So, Beane loves baseball, but he listens to the games on the radio or keeps track of the score from his Blackberry rather than watching the games in person (or even on TV) because he can't bear watching his A's lose. The daughter's main role in the plot has been trying to convince her dad that he doesn't have to be afraid of his team losing--he could just watch the games and enjoy the incredible stuff they're doing, like a regular person.

She changes the lyrics to the song to teasingly give him that message--"You're such a loser" not in the sense that he loses ballgames but that he's kind of a misfit who refuses to enjoy himself. But when Beane listens to the song at the end, he realizes that he's leaving the team and the daughter that he loves because he's afraid of losing. And that's why he turns his truck around and backs out of his deal with the Red Sox.


It's simple. He accomplished all but if he isn't happy then he isn't enjoying the show. It's what she says with the song no matter what problems you encounter in this life, just enjoy the show.


have you even seen the movie.... Billy is a loser, always was and will be, but he wouldnt have it any other way... partly coz he is a perfectionist amd also his only goal in life is to win....:) and also the love of his doughter, but there he just has to maintain that relations. I know nothing about sports but i do know that if you are the best at the end of the season, people will think you are going to keep it up next season (this is how tickets are sold, sad actualy that is why i dont folow sports)

it does not matter if Casey's lirics say looser or that it was only in billys head... point is that you can never win when you are a perfectionist, there is just no beating youre self, you are always better than you were....

keep in mind just enyoj the show people... :) peace from Bosnia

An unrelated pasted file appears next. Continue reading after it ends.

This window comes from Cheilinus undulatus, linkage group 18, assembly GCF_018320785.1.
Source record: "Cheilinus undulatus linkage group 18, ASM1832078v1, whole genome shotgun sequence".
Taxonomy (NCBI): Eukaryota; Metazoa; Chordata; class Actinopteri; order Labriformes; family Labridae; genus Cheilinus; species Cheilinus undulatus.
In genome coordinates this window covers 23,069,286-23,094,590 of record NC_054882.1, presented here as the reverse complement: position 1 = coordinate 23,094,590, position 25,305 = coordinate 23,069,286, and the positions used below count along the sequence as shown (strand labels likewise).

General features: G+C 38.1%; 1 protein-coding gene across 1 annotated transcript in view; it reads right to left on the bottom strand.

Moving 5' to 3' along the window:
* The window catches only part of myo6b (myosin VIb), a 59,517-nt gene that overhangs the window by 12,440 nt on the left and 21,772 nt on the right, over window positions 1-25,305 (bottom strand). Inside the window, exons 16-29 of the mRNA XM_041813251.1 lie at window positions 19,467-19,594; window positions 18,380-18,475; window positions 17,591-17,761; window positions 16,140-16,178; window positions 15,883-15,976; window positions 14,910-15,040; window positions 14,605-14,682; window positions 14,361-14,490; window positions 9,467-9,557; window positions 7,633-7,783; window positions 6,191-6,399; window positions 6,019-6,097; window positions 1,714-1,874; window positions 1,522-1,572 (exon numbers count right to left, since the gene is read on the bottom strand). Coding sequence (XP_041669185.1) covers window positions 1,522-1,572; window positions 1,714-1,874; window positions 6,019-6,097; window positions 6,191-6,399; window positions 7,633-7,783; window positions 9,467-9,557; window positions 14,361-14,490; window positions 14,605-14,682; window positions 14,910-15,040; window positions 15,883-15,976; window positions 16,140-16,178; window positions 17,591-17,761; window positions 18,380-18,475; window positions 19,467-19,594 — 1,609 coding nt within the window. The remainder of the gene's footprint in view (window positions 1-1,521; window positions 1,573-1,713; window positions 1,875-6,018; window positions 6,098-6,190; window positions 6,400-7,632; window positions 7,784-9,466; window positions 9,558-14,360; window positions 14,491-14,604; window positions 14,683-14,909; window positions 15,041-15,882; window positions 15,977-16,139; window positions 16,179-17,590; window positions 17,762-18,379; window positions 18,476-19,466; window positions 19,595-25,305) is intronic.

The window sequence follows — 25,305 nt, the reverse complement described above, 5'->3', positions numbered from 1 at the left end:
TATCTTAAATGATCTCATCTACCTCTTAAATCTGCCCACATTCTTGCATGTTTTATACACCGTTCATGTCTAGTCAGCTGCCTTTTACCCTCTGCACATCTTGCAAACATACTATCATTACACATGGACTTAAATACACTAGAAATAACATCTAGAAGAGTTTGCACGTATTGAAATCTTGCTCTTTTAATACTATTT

I think the reason she says "you're such a loser dad" is because the whole movie is about Bill rebuilding his baseball team back up with a cheap budget for the next year, and there are only about 3 to 5 scenes where he is actually spending quality time with his family. She started out saying that he was a great father to make him feel good, even though he doesn't deserve to. Then she starts saying he is such a loser because his whole life is just about baseball and even when he does win, he doesn't enjoy the show. That's why she is calling him a loser.


I am also baffled by this ending and wish it wasn't so.

I'm thinking maybe he is a loser for passing up the opportunity the Red Sox gave him because he is too afraid - connecting to the scene before this where Peter Brand showed a video clip that the baseball player never expected it and just ran first base and didn't know to hit a home run - loser because he had such little faith that he can do it or already did it but still need assurance by winning the last game of the season.

Or se was teasing him since he always thinks he will jinx the game - you're such a loser just enjoy the show you're not going to jinx it.

  • 5
    Please clean up this answer, as it currently make no sense.
    – MattD
    Jul 8, 2015 at 15:09

You must log in to answer this question.

Not the answer you're looking for? Browse other questions tagged .